Michael Weatherly’s New Series Is A Lot of Bull

After spending 14 seasons on NCIS I understand why Michael Weatherly would want to do something different. When he left the show at the end of last season I presumed he would take a year or two off. Perhaps he would do a couple of movie roles or even try going to New York and doing a stageplay. I did not expect that he would jump right back into another TV series. He was already on the highest rated drama on television. I would’ve thought if he wanted to continue to do TV he wasn’t going to do much better than where he was. I’ve not seen any interviews about why he left or what was so attractive about this new TV series for CBS but he made the move anyway.

In his new series “Bull” he plays Dr. Jason Bull who is a psychologist that is an expert jury consultant. He works with lawyers to analyze juries and help them fine-tune their presentations to have the most impact. Supposedly this story is inspired by the early career of Dr. Phil who before he had his own TV show worked for a very successful similar consulting firm. They do not claim nor is there any evidence that the character himself is based on Dr. Phil.

Bull is self-assured to the point of arrogance. He’s one of those people who is always the smartest person in the room. If you have any doubts, just ask him. He basically takes over the case and dictates to the lawyers how to manage it. This in the face of lawyers who are normally self-assured and arrogant themselves. The lawyer in the opening episode is a former US Attorney General but Bull treats him like a community college dropout. Tony DiZozzo on NCIS was self-assured but rarely arrogant and was substantially more likable then the new guy. So if he was looking for a new character to play he’s definitely found someone different.

Once a jury is seated, his firm recruits their own panel of jurors who are a psychological match for the actual jury. Then they hold multiple mock trials to see which strategies will or will not work. During the actual case, Bull sits in the courtroom and we look inside his head where he envisions the jurors talking to him and telling him what they’re thinking. Supposedly he is so adept at reading their body language that he knows what they’re thinking and whether or not they are buying what the lawyer is selling them.

This ability to magically read people’s thoughts by analyzing facial micro-expressions and body language is not an original idea for a TV series. The 2009 series “Lie to Me” http://www.imdb.com/title/tt1235099/?ref_=nm_flmg_act_24 starring Tim Roth had a similar premise. While I’m a poker player and believe that it is occasionally possible to detect a person’s “tells” by reading their expressions, the extremes to which these TV experts take this phenomena is literally incredible (meaning without credibility) in my opinion. Such shows almost cross the boundary into science fiction. I think I would find them more interesting if they just said he had real psychic ability. At least the TV show “Psych” played it for laughs. It was about an ultra-observant private detective who claimed he had psychic ability because people would rather believe that he was psychic than believe that he could look at a situation and figure it out faster than Sherlock Holmes. I feel the same way about Bull.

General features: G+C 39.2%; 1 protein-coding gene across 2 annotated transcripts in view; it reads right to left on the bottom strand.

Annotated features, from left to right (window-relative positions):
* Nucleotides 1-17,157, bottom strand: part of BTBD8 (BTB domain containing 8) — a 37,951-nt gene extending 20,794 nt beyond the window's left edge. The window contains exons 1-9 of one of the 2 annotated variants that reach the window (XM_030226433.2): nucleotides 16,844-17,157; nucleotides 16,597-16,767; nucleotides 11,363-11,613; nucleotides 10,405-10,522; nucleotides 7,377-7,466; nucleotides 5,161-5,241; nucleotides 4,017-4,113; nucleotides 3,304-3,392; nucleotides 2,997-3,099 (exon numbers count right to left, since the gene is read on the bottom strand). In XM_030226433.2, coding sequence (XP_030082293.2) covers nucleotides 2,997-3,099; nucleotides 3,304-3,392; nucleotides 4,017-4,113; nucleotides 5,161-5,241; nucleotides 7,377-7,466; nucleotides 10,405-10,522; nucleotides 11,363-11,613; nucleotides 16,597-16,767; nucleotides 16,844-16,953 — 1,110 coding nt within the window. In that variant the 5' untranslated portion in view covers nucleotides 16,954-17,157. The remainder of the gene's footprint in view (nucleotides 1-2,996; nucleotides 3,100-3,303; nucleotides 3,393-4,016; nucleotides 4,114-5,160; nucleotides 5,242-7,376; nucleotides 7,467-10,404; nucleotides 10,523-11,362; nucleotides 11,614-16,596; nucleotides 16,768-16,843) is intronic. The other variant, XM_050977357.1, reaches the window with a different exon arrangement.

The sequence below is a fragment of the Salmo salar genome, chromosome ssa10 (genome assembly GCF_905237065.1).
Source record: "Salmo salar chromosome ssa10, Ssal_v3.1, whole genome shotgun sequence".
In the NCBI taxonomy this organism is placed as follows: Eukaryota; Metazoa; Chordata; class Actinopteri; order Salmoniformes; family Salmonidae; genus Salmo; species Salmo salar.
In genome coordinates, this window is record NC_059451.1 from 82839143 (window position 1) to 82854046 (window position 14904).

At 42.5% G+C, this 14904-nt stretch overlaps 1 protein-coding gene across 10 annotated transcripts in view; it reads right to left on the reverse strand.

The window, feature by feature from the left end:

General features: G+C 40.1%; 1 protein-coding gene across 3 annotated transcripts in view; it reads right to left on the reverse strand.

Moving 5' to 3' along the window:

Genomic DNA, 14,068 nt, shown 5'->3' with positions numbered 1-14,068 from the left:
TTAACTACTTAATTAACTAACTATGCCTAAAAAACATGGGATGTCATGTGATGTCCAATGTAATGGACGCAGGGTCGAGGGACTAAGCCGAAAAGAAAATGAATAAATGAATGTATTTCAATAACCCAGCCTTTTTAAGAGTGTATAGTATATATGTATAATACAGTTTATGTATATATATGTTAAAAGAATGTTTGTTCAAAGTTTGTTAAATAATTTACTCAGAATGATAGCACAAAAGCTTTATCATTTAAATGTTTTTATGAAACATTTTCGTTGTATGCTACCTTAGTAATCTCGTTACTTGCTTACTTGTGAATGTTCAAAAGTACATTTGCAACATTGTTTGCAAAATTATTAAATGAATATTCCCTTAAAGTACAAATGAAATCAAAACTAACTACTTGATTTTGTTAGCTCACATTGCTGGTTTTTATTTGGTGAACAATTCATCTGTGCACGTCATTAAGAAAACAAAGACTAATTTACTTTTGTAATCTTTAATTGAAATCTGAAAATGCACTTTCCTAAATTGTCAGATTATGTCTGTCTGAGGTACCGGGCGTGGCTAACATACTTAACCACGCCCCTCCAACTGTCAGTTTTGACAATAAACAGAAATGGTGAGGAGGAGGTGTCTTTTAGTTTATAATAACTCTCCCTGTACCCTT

The idea of duplicating a courtroom and holding mock trials is also not new to television. In 2006 we had “Shark” starring James Woods. He was a defense attorney who built an exact duplicate of the courtroom in his basement and would hold mock trials and rehearsals of his arguments.

Of course there is also nothing original about his old series NCIS. It’s pretty much an ordinary procedural crime drama in a military setting with an occasional touch of international intrigue. At times the military connections are pretty weak. For example their season premiere investigated the murder of a naval officer but it turns out he was not the target of the attack. He was just a guy who got caught in the crossfire however NCIS continue to investigate the entire crime whether it was their jurisdiction to do so or not. It remains the number one drama on television despite its lack of originality. Its success comes not from the plot lines but from the characters themselves. I watch it because I like the characters and the same is true for NCIS: New Orleans. For whatever reason I don’t like the characters in NCIS: Los Angeles so I skip it. I also Lie to Me, Shark, and Psych not because of their premise or plots but because I liked the characters.

Pardon the cliché but the jury is still out when it comes to Weatherly’s new show. I will miss Tony DiNozzo but I’m not yet fallen in love with his new character. Near the end of the first episode there was a hint that beneath this outer bravado is a troubled soul that he’s hiding. Depending on how that plot line goes it might make the character more interesting. If I believed more in his abilities it might be easier to like him. But for now I think the whole thing is a lot of Bull—-. I’m giving this on a high end of “could be watchable”.

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